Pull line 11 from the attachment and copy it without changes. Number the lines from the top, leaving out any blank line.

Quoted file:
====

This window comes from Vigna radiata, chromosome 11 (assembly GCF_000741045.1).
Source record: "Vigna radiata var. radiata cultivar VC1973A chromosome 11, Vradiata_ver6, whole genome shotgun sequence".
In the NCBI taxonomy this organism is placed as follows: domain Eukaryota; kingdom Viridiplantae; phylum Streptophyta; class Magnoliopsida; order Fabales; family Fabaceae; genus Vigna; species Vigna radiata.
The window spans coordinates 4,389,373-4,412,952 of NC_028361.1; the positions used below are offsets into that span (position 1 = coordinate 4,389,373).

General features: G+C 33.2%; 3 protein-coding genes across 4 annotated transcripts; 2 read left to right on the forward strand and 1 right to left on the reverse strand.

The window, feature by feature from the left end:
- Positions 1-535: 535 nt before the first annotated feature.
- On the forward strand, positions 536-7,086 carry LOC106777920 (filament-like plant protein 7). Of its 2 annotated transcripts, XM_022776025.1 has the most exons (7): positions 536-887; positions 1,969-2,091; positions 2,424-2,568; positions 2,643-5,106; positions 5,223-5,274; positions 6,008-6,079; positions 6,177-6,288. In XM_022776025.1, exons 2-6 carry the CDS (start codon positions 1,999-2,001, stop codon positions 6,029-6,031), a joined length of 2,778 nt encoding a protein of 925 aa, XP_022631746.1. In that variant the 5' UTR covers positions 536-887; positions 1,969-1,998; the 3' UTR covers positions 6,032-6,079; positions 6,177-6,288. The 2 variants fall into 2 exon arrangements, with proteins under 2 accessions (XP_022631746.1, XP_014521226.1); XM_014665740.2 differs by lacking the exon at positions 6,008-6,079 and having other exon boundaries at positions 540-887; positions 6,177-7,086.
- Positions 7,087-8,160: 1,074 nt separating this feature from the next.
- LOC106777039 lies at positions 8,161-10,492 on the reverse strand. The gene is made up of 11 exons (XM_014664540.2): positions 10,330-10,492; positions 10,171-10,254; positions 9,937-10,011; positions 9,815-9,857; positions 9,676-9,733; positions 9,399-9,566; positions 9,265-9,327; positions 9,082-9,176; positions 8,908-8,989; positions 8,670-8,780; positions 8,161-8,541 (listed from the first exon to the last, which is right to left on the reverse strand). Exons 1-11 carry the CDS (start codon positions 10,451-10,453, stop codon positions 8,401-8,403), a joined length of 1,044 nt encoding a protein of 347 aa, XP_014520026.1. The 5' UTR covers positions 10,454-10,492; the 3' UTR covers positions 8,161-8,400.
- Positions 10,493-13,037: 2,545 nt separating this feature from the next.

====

- Positions 10,493-13,037: 2,545 nt separating this feature from the next.